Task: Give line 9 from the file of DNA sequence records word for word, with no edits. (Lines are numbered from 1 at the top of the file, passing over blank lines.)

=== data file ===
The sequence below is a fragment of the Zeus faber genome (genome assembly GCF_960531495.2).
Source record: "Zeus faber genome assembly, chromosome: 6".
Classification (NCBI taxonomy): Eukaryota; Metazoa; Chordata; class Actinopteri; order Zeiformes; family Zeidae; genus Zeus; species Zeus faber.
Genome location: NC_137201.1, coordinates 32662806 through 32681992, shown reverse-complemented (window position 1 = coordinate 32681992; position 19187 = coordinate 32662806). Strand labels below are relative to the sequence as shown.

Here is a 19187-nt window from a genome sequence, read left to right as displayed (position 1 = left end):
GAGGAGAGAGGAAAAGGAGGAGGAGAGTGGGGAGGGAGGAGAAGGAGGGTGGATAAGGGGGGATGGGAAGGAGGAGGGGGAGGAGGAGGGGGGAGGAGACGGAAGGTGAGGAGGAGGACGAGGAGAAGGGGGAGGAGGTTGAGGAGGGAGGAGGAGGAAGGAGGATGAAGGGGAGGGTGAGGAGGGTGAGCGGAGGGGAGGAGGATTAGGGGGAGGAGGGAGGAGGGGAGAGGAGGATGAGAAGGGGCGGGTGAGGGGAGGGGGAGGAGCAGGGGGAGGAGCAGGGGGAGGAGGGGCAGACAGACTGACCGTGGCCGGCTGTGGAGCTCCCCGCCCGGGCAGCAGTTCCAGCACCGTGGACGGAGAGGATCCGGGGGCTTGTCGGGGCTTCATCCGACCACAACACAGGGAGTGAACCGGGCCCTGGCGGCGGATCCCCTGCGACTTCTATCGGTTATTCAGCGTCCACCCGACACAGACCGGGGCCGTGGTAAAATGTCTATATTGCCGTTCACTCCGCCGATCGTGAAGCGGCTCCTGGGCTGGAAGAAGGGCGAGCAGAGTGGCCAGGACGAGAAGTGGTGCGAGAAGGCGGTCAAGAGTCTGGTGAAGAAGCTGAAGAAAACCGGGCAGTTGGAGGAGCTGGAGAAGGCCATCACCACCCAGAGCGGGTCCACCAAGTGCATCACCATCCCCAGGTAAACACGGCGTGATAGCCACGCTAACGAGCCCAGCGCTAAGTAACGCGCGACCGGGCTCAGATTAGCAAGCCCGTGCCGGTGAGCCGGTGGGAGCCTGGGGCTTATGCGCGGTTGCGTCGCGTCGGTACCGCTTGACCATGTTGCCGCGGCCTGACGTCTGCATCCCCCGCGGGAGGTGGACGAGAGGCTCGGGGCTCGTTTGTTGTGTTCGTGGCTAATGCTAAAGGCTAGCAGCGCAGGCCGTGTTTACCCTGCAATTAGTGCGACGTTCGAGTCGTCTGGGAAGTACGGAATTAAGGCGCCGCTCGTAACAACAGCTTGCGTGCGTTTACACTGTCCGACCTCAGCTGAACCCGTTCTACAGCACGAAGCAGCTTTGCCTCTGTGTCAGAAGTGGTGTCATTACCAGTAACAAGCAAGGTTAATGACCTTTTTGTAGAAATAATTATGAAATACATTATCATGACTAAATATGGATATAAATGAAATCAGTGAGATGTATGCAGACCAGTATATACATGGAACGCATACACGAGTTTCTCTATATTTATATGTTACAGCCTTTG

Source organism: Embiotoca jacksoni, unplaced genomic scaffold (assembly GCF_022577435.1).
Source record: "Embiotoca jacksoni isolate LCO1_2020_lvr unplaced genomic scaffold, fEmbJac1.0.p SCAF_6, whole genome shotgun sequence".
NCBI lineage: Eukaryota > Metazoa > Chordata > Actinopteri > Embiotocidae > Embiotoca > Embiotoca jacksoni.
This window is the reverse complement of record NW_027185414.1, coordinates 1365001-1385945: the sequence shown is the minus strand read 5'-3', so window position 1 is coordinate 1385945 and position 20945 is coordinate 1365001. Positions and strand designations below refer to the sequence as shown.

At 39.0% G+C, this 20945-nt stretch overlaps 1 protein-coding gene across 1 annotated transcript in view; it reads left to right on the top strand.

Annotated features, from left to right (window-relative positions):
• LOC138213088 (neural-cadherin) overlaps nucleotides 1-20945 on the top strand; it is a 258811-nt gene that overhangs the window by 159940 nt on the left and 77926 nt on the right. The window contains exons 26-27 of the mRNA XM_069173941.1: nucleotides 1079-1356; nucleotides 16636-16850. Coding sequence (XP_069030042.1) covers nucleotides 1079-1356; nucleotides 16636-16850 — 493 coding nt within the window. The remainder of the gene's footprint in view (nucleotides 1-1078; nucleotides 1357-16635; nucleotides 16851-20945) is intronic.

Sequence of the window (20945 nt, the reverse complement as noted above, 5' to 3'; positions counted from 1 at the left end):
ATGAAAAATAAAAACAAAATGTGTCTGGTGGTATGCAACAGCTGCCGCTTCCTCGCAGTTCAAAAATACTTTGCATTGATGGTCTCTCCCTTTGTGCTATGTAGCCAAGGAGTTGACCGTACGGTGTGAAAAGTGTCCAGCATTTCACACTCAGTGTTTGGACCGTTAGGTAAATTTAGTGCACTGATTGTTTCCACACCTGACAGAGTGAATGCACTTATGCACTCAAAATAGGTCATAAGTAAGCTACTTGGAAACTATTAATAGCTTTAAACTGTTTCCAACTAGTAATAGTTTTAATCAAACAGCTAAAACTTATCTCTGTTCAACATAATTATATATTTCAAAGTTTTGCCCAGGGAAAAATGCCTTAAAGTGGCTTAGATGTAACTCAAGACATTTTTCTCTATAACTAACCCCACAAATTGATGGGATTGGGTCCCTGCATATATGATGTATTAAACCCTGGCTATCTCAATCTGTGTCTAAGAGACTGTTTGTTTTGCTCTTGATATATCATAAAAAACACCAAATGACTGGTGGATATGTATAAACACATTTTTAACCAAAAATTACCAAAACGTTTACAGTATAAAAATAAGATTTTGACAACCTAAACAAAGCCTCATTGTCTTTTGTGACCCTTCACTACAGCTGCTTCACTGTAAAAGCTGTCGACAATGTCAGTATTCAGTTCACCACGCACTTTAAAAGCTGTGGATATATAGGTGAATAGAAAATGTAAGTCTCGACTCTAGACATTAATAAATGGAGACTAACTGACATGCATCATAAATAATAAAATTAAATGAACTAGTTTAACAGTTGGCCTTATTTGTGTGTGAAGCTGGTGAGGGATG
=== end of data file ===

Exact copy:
NCBI lineage: Eukaryota > Metazoa > Chordata > Actinopteri > Embiotocidae > Embiotoca > Embiotoca jacksoni.